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Editor’s Note: Let’s make sure tech doesn’t leave the poorest behind

Breakthrough or bust? Tech’s two-edged sword cuts both ways

By Gavin Allen,Executive Editor-in-Chief

The statistics are as shaming as they are grim.

Seven hundred million people globally live in extreme poverty, subsisting on less than US$2.15 a day. More than half live in sub-Saharan Africa and children are twice as likely as adults to be victims. 

By 2030, according to the UN’s Sustainable Development Goal 1, we’ll have stamped out extreme poverty. In reality, says The World Bank, progress has stalled badly and about 600 million will still be caught in the extreme poverty trap.

Little wonder that guests for this edition of Transform, which looks at the impact of digital technology in tackling global poverty and inequity, are united in their skepticism of SDG1’s chances of meeting its own deadline. 

But ICT at least offers hope, they say… if it’s delivered universally.

“Advanced digital technologies will play a breakthrough role in raising productivity in every sector of the economy, and hence can be key in accelerating the end of poverty,” claims the celebrated economist Professor Jeffrey Sachs.

But he adds a note of caution: “If the digital divide widens, ICT can also exacerbate inequalities and leave the weaker, poorer, less educated parts of society even further behind.”

That double-edged sword is also highlighted by Otaviano Canuto, a former vice-president of The World Bank and deputy finance minister in Brazil. ICT, he says, has the potential to increase productivity, but – without the right regulatory framework – the potential to misinform and exclude, too.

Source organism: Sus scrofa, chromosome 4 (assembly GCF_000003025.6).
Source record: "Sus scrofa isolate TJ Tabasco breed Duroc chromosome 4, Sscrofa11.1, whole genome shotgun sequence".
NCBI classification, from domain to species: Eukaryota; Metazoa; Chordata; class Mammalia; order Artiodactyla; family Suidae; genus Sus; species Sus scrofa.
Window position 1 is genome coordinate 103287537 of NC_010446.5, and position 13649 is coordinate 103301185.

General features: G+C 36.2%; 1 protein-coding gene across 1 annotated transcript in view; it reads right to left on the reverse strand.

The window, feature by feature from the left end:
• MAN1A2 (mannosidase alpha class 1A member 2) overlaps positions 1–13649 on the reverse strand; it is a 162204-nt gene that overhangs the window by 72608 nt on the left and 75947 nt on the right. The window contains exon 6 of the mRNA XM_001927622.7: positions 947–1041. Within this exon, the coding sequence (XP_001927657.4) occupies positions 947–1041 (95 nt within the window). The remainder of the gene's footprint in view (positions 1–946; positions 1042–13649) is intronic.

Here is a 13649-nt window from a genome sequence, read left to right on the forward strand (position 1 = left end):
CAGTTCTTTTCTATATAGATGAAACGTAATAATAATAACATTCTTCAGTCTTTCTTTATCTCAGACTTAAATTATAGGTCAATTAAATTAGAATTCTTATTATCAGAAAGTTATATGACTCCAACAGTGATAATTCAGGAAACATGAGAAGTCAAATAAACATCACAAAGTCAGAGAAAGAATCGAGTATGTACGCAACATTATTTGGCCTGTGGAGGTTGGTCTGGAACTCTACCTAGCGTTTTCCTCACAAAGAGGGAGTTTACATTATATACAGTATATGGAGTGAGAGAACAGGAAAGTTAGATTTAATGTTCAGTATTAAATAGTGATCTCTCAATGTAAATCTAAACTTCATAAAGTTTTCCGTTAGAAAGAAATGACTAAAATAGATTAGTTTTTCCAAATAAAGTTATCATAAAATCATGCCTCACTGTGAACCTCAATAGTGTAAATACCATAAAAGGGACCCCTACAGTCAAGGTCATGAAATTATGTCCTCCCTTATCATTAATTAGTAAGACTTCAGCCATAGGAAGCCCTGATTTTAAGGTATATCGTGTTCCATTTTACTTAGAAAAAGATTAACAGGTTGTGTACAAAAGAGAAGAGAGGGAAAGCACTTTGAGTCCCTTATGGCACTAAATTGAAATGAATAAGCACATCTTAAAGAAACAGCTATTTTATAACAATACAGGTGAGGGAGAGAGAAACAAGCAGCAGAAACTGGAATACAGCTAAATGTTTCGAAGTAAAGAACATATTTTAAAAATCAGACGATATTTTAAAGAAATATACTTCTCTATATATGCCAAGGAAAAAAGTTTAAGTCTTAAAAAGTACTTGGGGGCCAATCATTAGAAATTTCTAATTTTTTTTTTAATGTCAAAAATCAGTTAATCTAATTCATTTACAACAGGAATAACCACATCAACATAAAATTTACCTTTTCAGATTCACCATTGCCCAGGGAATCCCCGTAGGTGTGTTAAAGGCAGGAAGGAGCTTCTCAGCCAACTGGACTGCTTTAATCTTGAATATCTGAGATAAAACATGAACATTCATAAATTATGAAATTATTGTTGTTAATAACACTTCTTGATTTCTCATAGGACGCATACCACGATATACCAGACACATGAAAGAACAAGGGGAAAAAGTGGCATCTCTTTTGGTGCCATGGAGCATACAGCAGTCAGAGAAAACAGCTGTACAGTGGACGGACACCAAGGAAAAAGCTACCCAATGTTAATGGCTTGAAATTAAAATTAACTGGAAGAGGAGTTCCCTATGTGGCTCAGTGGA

Acting in harmony will be key: “A major function of the World Bank is to play a hummingbird role. Hummingbirds pollinate flowers, and these multilateral institutions can also pollinate with knowledge,” he says. 

For the CEO of the Metaverse Institute, Christina Yan Zhang, the stumbling block is as much about adoption as universality: if people lack the skills to understand the tech, then they can’t reap its benefits. 

“Everything needs to be more personalized, regionalized, to cater to the needs of different countries and different industries,” she says. “Rather than trying to build everything from scratch, it all needs to be incorporated properly.”

Also in this edition:

  • Huawei’s rotating chairman highlights the role of private companies, global cooperation and pooled experience in “making the whole greater than the sum of its parts” and accelerating progress.
  • UNESCO’s chair in science and education for African food systems reveals why poor people experience more shocks and are less able to protect themselves from them.
  • An Indian telecoms entrepreneur points to the limitations of government intervention and the role that individuals must play in helping themselves.
  • A professor and data economist flags the pivotal importance of “informational capabilities” in making people, not tech, the primary focus of policies.   
  • And the founder of the Digital Poverty Alliance explains why connecting the 3 billion unconnected makes economic as well as moral sense: “The more you can enable customers to engage with you, the better your business will be.”

Hummingbirds, swords, shocks and skills: the challenges in solving global poverty are plenty. But the prize is a great one – not just for the sake of the poorest in the world, but in the long-term interests of all of us.

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